Gregory Hobbs, a former Colorado Supreme Court justice who loved poetry and bolo ties, has died at 76

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Former Colorado Supreme Court Justice Gregory Hobbs, known for his western-born poetry, strong connections and molecular-level expertise in water law, has died at the age of 76.

Hobbs was chosen to the high court by Democratic Governor Roy Romer in 1996 and spent nearly two decades on the bench before retiring in 2015. He was a strong advocate for the environment, natural resources and Colorado himself – the state where he found so much poetry. Colorado’s environment and natural resources.

“Judges must be present in the community and (in its) cultural, artistic, educational and charitable fabric. People don’t understand what judges do, ”Hobbs said of a Supreme Court justice in an interview with Colorado Matters in 2005.“ It’s a magnificent privilege.

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Gregory Hobbs, former Colorado Supreme Court justice known for his poetry rooted in the West, his great bolo connections and his expertise in molecules in water law.

Hobbs began working for the state around 1975, as a lawyer in the environment, transportation and natural resources section of the attorney general’s office. He practiced water and land use law until he joined the Court.

In the mid-1980s, as a member of the Metropolitan Air Quality Council, he participated in an attempt to convert the region’s coal-fired power plants to natural gas. While that transition only happened decades later, Hobbs called Denver’s air quality – before its recent setback – one of the state’s great success stories.

“We’ve gone from a time when people burned garbage in their backyards in the mid-1960s to 150 days of carbon monoxide violation (in 1975), to compliance by the year 2000 to all federal standards for the quality of our ambient air, ”he noted in 2005.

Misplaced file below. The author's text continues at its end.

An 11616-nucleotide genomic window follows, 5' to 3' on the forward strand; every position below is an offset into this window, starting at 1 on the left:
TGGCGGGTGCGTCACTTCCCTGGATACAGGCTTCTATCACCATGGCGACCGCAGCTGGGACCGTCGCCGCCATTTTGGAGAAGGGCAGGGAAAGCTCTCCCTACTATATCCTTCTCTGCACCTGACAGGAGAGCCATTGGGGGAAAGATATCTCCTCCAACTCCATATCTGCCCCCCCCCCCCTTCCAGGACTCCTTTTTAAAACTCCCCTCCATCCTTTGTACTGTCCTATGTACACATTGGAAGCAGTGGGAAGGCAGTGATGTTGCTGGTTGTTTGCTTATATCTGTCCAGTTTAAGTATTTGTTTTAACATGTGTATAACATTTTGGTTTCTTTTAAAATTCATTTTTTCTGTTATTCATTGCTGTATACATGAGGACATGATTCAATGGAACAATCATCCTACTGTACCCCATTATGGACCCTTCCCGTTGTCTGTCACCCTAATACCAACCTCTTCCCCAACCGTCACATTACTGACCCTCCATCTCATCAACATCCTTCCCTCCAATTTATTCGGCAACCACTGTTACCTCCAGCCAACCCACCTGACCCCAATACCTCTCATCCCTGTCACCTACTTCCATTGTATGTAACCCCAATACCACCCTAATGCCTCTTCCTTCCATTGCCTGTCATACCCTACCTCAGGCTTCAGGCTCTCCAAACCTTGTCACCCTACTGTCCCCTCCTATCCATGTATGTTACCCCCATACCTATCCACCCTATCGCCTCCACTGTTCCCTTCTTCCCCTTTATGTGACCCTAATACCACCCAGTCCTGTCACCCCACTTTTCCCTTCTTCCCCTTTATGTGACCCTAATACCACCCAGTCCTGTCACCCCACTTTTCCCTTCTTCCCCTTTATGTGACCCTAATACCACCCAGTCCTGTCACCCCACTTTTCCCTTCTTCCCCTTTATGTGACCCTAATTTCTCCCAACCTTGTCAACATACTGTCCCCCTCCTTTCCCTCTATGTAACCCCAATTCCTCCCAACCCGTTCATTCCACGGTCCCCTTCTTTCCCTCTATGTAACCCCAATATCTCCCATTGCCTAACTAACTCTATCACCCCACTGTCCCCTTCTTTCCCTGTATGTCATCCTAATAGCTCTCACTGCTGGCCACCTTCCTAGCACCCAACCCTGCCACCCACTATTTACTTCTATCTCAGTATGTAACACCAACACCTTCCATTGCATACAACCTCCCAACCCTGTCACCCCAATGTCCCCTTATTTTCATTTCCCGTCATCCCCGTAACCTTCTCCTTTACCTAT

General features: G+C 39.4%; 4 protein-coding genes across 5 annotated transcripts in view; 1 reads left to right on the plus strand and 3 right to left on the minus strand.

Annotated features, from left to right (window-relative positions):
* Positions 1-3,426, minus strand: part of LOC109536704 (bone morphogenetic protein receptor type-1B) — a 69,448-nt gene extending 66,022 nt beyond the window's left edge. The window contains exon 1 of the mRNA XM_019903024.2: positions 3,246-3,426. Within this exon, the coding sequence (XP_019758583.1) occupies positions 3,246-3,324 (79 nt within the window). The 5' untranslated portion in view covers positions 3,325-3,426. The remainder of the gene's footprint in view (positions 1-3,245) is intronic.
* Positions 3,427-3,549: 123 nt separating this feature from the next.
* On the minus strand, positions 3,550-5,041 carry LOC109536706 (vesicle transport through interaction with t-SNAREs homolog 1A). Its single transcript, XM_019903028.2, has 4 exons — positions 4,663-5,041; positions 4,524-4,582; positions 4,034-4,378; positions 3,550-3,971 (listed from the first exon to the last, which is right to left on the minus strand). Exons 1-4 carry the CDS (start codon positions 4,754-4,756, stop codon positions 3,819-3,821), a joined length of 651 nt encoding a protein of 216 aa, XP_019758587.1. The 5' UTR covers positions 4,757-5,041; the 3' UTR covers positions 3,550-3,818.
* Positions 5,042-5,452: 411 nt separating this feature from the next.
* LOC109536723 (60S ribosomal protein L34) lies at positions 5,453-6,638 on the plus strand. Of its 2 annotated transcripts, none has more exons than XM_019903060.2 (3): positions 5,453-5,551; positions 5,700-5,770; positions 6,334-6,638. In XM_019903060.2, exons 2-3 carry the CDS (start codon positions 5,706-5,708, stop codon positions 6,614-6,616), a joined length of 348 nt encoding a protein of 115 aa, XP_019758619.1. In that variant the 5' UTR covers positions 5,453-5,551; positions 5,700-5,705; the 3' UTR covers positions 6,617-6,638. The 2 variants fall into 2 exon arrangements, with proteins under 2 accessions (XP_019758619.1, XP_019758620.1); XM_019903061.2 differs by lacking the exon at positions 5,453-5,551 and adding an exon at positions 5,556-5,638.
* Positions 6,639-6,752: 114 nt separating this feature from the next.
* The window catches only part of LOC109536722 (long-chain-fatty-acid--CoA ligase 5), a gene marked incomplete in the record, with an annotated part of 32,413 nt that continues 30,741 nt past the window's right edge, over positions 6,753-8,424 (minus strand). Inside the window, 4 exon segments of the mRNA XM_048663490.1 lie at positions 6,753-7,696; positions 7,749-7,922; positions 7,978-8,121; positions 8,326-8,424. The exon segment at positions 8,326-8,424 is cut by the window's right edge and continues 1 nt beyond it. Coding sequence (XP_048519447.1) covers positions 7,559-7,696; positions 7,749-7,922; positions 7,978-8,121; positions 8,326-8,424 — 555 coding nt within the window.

Hobbs was also a published poet. His verses were so remarkable that Governor Romer, after appointing him, specifically asked Hobbs to keep his opinion strictly in prose – and get a “respectable tie.” Hobbs was known to wear ties with a large gemstone clasp. Hobbs agreed on both points. The tie did not go well under the judicial robes, and the poetry would have stood in the way of the “clear and direct” legal writing he appreciated.

But away from the bench, poetry (and bolo ties) remained a part of his life throughout his time in the courtroom and in the community.

“In poetry, in history, and in judgment, I always seek and observe (this place) and have the great privilege of observing particular, bizarre and interesting issues that the citizens of Colorado engage in,” Hobbs said. “We can’t write a legal case just by concepts. We have to root it in the facts of the case. Poetry is rooted in detail from a particular perspective.

In a statement, Attorney General Phil Weiser said, “Judge Hobbs was an invaluable advocate and expert in the water community, and his contributions to Colorado will long be remembered as one of his most important. great jurists.


“Coloradans” – Gregory Hobbs (as recited on CPR’s Colorado Matters)

Colorado
To each of us
Earth, air, water,
Mountain, canyon, mesa, plain,
Lightning, clear days without rain,
At the source of all thirst,
At the source of all thirst-quenching hope,
At the root and at the heart of time and non-time,
The Great Divide community
Straddles the backbone of the continent,
Gather, drain, reflect, send
A flow so powerful that it seeps rhythmically
Inside,
Living to each of us,
Drink, swim, grow corn on the cob
To listen to our children, float the streams
Of their own magnificence,
Out of their oozing dreams,
Of their useful stupidity,
From their source mouth,
High and pure,
The great division
You and me, all that lives
And floats and flies and goes through
All we know of why.

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